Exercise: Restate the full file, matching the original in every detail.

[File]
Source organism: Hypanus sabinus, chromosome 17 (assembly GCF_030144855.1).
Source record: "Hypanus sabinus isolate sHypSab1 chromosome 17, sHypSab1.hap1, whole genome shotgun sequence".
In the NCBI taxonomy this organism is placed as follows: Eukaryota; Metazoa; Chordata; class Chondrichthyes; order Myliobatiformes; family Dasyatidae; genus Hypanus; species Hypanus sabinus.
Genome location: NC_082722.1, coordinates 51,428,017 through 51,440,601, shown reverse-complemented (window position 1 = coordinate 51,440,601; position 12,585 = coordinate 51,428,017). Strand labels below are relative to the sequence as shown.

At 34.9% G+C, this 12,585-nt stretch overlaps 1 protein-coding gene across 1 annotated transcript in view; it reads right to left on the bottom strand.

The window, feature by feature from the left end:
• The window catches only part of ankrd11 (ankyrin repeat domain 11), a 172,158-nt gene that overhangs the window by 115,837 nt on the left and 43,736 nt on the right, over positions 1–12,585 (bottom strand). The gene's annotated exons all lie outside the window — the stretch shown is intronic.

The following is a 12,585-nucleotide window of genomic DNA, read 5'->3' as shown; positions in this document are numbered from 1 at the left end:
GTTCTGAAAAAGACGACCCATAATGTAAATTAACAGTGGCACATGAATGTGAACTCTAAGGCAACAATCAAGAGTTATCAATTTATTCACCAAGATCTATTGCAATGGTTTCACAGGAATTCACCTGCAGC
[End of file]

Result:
Source organism: Hypanus sabinus, chromosome 17 (assembly GCF_030144855.1).
Source record: "Hypanus sabinus isolate sHypSab1 chromosome 17, sHypSab1.hap1, whole genome shotgun sequence".
In the NCBI taxonomy this organism is placed as follows: Eukaryota; Metazoa; Chordata; class Chondrichthyes; order Myliobatiformes; family Dasyatidae; genus Hypanus; species Hypanus sabinus.
Genome location: NC_082722.1, coordinates 51,428,017 through 51,440,601, shown reverse-complemented (window position 1 = coordinate 51,440,601; position 12,585 = coordinate 51,428,017). Strand labels below are relative to the sequence as shown.

At 34.9% G+C, this 12,585-nt stretch overlaps 1 protein-coding gene across 1 annotated transcript in view; it reads right to left on the bottom strand.

The window, feature by feature from the left end:
• The window catches only part of ankrd11 (ankyrin repeat domain 11), a 172,158-nt gene that overhangs the window by 115,837 nt on the left and 43,736 nt on the right, over positions 1–12,585 (bottom strand). The gene's annotated exons all lie outside the window — the stretch shown is intronic.

The following is a 12,585-nucleotide window of genomic DNA, read 5'->3' as shown; positions in this document are numbered from 1 at the left end:
GTTCTGAAAAAGACGACCCATAATGTAAATTAACAGTGGCACATGAATGTGAACTCTAAGGCAACAATCAAGAGTTATCAATTTATTCACCAAGATCTATTGCAATGGTTTCACAGGAATTCACCTGCAGC